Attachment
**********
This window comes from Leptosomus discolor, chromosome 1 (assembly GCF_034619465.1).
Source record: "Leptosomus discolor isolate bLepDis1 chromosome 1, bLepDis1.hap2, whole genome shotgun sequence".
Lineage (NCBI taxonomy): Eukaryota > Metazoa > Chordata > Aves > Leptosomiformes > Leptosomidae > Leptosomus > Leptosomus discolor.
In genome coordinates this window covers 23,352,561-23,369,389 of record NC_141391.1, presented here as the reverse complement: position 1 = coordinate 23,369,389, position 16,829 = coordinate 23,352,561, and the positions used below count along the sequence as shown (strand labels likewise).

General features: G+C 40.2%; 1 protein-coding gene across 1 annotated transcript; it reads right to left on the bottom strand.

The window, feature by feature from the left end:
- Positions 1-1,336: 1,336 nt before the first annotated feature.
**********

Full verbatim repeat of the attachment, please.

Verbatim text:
This window comes from Leptosomus discolor, chromosome 1 (assembly GCF_034619465.1).
Source record: "Leptosomus discolor isolate bLepDis1 chromosome 1, bLepDis1.hap2, whole genome shotgun sequence".
Lineage (NCBI taxonomy): Eukaryota > Metazoa > Chordata > Aves > Leptosomiformes > Leptosomidae > Leptosomus > Leptosomus discolor.
In genome coordinates this window covers 23,352,561-23,369,389 of record NC_141391.1, presented here as the reverse complement: position 1 = coordinate 23,369,389, position 16,829 = coordinate 23,352,561, and the positions used below count along the sequence as shown (strand labels likewise).

General features: G+C 40.2%; 1 protein-coding gene across 1 annotated transcript; it reads right to left on the bottom strand.

The window, feature by feature from the left end:
- Positions 1-1,336: 1,336 nt before the first annotated feature.